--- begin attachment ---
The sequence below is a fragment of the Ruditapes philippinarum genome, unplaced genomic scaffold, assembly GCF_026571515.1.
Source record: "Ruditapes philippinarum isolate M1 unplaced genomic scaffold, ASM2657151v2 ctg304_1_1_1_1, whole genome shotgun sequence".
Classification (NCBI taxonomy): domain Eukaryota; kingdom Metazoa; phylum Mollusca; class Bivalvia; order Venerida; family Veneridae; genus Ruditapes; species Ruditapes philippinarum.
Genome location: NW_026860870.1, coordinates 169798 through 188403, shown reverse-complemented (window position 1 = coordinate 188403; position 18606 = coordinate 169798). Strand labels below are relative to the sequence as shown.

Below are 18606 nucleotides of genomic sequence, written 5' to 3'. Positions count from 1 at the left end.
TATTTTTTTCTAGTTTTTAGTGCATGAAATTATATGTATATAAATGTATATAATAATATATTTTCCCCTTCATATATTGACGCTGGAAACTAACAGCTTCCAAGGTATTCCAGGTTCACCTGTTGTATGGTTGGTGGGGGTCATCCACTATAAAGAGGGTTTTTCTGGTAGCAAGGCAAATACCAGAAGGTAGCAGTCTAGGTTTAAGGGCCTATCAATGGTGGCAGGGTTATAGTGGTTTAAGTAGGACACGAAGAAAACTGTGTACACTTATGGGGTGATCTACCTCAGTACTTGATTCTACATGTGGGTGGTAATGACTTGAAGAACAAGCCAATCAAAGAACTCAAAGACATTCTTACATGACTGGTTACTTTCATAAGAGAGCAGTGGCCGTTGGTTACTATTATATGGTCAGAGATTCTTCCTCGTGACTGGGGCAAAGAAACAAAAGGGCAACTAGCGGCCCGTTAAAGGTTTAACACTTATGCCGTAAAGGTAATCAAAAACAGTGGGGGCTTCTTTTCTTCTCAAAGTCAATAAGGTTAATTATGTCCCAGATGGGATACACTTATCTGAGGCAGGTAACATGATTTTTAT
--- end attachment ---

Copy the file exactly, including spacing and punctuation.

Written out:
The sequence below is a fragment of the Ruditapes philippinarum genome, unplaced genomic scaffold, assembly GCF_026571515.1.
Source record: "Ruditapes philippinarum isolate M1 unplaced genomic scaffold, ASM2657151v2 ctg304_1_1_1_1, whole genome shotgun sequence".
Classification (NCBI taxonomy): domain Eukaryota; kingdom Metazoa; phylum Mollusca; class Bivalvia; order Venerida; family Veneridae; genus Ruditapes; species Ruditapes philippinarum.
Genome location: NW_026860870.1, coordinates 169798 through 188403, shown reverse-complemented (window position 1 = coordinate 188403; position 18606 = coordinate 169798). Strand labels below are relative to the sequence as shown.

Below are 18606 nucleotides of genomic sequence, written 5' to 3'. Positions count from 1 at the left end.
TATTTTTTTCTAGTTTTTAGTGCATGAAATTATATGTATATAAATGTATATAATAATATATTTTCCCCTTCATATATTGACGCTGGAAACTAACAGCTTCCAAGGTATTCCAGGTTCACCTGTTGTATGGTTGGTGGGGGTCATCCACTATAAAGAGGGTTTTTCTGGTAGCAAGGCAAATACCAGAAGGTAGCAGTCTAGGTTTAAGGGCCTATCAATGGTGGCAGGGTTATAGTGGTTTAAGTAGGACACGAAGAAAACTGTGTACACTTATGGGGTGATCTACCTCAGTACTTGATTCTACATGTGGGTGGTAATGACTTGAAGAACAAGCCAATCAAAGAACTCAAAGACATTCTTACATGACTGGTTACTTTCATAAGAGAGCAGTGGCCGTTGGTTACTATTATATGGTCAGAGATTCTTCCTCGTGACTGGGGCAAAGAAACAAAAGGGCAACTAGCGGCCCGTTAAAGGTTTAACACTTATGCCGTAAAGGTAATCAAAAACAGTGGGGGCTTCTTTTCTTCTCAAAGTCAATAAGGTTAATTATGTCCCAGATGGGATACACTTATCTGAGGCAGGTAACATGATTTTTAT